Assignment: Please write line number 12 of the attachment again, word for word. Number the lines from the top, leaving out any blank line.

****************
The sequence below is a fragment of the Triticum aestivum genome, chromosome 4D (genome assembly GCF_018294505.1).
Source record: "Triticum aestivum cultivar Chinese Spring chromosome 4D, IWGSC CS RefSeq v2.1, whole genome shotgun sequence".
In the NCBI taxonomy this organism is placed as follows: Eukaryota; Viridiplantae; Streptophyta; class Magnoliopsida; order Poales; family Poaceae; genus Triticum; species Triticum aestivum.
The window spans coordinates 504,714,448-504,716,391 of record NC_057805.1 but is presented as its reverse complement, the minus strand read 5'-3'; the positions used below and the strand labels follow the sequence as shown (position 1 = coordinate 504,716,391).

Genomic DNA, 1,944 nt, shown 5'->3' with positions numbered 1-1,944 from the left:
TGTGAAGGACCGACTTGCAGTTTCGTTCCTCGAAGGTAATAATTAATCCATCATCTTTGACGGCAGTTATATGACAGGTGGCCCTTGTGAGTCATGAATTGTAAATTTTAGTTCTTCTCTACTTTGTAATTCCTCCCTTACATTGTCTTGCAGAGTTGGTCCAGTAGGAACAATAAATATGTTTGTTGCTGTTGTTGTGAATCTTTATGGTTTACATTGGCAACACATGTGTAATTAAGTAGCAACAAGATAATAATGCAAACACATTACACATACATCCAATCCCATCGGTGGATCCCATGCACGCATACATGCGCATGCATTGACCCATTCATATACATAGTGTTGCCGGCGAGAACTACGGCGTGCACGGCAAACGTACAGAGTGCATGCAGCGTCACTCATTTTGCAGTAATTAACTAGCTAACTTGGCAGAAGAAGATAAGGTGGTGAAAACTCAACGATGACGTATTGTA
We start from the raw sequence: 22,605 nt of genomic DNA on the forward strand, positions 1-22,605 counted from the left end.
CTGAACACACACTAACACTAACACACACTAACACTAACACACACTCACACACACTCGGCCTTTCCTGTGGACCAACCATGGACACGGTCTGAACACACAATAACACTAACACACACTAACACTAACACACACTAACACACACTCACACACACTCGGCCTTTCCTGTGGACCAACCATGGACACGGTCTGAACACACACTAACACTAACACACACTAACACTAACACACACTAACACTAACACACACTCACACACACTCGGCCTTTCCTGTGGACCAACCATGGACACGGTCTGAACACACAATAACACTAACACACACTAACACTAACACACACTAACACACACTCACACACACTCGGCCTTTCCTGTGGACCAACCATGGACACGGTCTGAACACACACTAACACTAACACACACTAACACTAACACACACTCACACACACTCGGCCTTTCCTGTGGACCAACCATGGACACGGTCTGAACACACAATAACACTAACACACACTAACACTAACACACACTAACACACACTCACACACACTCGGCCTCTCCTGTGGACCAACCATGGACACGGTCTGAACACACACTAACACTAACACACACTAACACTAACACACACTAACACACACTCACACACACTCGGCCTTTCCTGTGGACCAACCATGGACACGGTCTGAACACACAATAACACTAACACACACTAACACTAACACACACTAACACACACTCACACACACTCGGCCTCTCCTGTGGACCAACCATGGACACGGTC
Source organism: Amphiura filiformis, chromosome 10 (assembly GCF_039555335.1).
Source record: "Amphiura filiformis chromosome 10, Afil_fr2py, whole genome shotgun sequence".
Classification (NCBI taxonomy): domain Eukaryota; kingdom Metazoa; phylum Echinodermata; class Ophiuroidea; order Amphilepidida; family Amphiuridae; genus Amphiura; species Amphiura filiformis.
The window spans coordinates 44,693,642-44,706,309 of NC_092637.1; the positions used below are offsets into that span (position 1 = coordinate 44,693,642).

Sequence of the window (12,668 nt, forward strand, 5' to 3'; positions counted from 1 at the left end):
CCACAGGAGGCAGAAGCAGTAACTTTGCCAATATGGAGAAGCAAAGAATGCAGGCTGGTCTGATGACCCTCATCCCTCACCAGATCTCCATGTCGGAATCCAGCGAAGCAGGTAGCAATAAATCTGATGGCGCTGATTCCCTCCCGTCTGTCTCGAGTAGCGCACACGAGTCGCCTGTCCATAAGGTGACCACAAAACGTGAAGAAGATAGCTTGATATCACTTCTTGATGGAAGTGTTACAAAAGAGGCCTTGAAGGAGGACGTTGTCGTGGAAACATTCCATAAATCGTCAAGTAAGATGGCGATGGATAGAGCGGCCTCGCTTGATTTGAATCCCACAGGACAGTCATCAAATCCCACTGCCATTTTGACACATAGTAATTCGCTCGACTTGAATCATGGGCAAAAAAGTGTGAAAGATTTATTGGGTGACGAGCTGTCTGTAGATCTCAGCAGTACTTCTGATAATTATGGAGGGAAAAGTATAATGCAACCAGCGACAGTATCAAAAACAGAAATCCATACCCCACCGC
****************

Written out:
The window spans coordinates 44,693,642-44,706,309 of NC_092637.1; the positions used below are offsets into that span (position 1 = coordinate 44,693,642).